Teach Your Children Well

Future educator draws on familial experience to create her own lesson plan for life at UWSP

Jeanne Nagle | Profiles | October 25, 2021

The timing of Alumni Generations scholar Maggie Weiland’s decision to enroll at the University of Wisconsin-Stevens Point turned out to be something of a dichotomy—it was a moment just a few hours, and yet several years, in the making.

When she toured the UWSP campus in 2018 as a high school senior, Weiland held in her head and heart several stories that familial alumni, including her uncles and grandfather, had shared about their own time as students at the university. What’s more, she also had a personal guide with firsthand knowledge by her side every step of the way—her mother, Jill Weiland ’88 (née Bohler).

“Touring UW-Stevens Point with my mom brought a new kind of life to the campus,” she says. “I remember talking about all of the different buildings and how they had changed throughout the years. When we passed May Roach Hall, my mom talked about her three years there, and how the Allen Fitness Center previously was a cafeteria.”

The brief time spent on campus that day served to seal the deal for Weiland with regard to her choice of college. Currently a junior majoring in English education, she is not only a third-generation Pointer but, upon graduation, she’ll be another in her family’s line of UWSP-educated teachers. At the time of her visit, she felt that the smaller class sizes and incredibly supportive professors mentioned by various family members who had attended UWSP would work to her benefit, as it had for them.

“My family and I were impressed with how much time the English Department representative, Dr. Stephens, spent discussing the program with us on our first campus visit,” she says.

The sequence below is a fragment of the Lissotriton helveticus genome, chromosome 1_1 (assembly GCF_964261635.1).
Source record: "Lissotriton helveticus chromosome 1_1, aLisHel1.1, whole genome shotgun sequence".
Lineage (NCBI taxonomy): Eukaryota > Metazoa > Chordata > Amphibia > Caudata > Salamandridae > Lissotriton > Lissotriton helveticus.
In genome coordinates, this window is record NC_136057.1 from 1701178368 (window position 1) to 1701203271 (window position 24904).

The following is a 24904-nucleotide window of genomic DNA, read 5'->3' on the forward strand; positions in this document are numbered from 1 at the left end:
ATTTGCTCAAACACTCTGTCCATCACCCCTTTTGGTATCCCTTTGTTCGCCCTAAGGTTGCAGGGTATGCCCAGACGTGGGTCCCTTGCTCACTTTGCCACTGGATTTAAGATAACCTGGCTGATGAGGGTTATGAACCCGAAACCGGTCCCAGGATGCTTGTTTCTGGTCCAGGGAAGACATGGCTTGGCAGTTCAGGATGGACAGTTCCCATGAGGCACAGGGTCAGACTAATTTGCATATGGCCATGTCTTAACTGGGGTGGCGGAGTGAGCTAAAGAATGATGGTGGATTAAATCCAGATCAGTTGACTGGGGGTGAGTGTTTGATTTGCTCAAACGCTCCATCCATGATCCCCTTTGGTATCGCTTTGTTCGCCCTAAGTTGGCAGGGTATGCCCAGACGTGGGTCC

Once she arrived on campus as a first-year student, Weiland says, she was “shocked and excited” to discover that she was being placed in the same residence hall that her mother had lived in during her time as a co-ed.

“It was a sort of surreal moment when I found out that I would be in May Roach Hall,” she says. “I checked my housing portal, and was quick to share the news with her. I remember sitting down at the kitchen table with her and trying to map out which wing of the 4th floor I would be living in.”

While tickled by the coincidence, Weiland also is fond of being able to put her own stamp on the whole shared-residence-hall experience. “Signing up for a random roommate my freshman year formed a fantastic friendship,” she says, “which led to forging a 4th-floor family in May Roach.” 

To reiterate, while Weiland has upheld her family’s legacy while at Point, as befits an Alumni Generations Scholarship recipient, she also has had occasion to carve out her own path at the university. A member of Sigma Tau Delta, she is currently co-president of the Rising Voices Poetry Project and executive assistant for the student-run publishing house, Cornerstone Press.

When asked what UWSP experiences and traditions of her own she might like to share with possible future generations someday, Weiland says, “Some of my best stories come from trying new things here.” She points to discovering a deepened appreciation for William Shakespeare after taking a class on his works as one example.

Whether steeped in the past or grounded in the present, newfound or traditional, the opportunities Weiland  has been afforded courtesy of the Alumni Generations Scholarship are bound to have a profound impact on her future career.

“Some of the best teachers in my life, including my mother, went through the education program at UW-Stevens Point,” she adds, “and I aim to become as high a caliber of educator as them.”

But it’s the ties between her family and the university that seem to resound most loudly for her.

“Going to UWSP has fostered a greater connection with not only my mom and uncles, but also with my grandfather, who passed away last summer. Every time that I walk past Old Main, I am reminded that this is where he became a teacher as well,” she says. “I am able to keep this tradition alive with the help of being an Alumni Generations scholar.”


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